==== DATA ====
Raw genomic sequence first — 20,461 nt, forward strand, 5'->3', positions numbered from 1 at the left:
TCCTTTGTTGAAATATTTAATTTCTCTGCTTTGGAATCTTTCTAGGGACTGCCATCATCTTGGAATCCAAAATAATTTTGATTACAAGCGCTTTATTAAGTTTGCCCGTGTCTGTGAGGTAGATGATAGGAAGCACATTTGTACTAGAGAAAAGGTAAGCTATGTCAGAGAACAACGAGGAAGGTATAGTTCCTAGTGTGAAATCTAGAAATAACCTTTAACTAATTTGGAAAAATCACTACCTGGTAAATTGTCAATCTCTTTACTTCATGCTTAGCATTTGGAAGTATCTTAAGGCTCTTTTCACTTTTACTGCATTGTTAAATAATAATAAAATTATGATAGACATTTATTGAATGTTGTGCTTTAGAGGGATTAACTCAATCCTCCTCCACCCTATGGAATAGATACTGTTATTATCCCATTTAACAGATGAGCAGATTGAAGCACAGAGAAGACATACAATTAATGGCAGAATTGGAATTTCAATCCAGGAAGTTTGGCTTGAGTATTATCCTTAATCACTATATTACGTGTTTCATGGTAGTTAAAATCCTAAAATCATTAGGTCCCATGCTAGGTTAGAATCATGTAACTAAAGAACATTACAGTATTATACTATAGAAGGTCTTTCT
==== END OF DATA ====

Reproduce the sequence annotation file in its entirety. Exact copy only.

Raw genomic sequence first — 20,461 nt, forward strand, 5'->3', positions numbered from 1 at the left:
TCCTTTGTTGAAATATTTAATTTCTCTGCTTTGGAATCTTTCTAGGGACTGCCATCATCTTGGAATCCAAAATAATTTTGATTACAAGCGCTTTATTAAGTTTGCCCGTGTCTGTGAGGTAGATGATAGGAAGCACATTTGTACTAGAGAAAAGGTAAGCTATGTCAGAGAACAACGAGGAAGGTATAGTTCCTAGTGTGAAATCTAGAAATAACCTTTAACTAATTTGGAAAAATCACTACCTGGTAAATTGTCAATCTCTTTACTTCATGCTTAGCATTTGGAAGTATCTTAAGGCTCTTTTCACTTTTACTGCATTGTTAAATAATAATAAAATTATGATAGACATTTATTGAATGTTGTGCTTTAGAGGGATTAACTCAATCCTCCTCCACCCTATGGAATAGATACTGTTATTATCCCATTTAACAGATGAGCAGATTGAAGCACAGAGAAGACATACAATTAATGGCAGAATTGGAATTTCAATCCAGGAAGTTTGGCTTGAGTATTATCCTTAATCACTATATTACGTGTTTCATGGTAGTTAAAATCCTAAAATCATTAGGTCCCATGCTAGGTTAGAATCATGTAACTAAAGAACATTACAGTATTATACTATAGAAGGTCTTTCT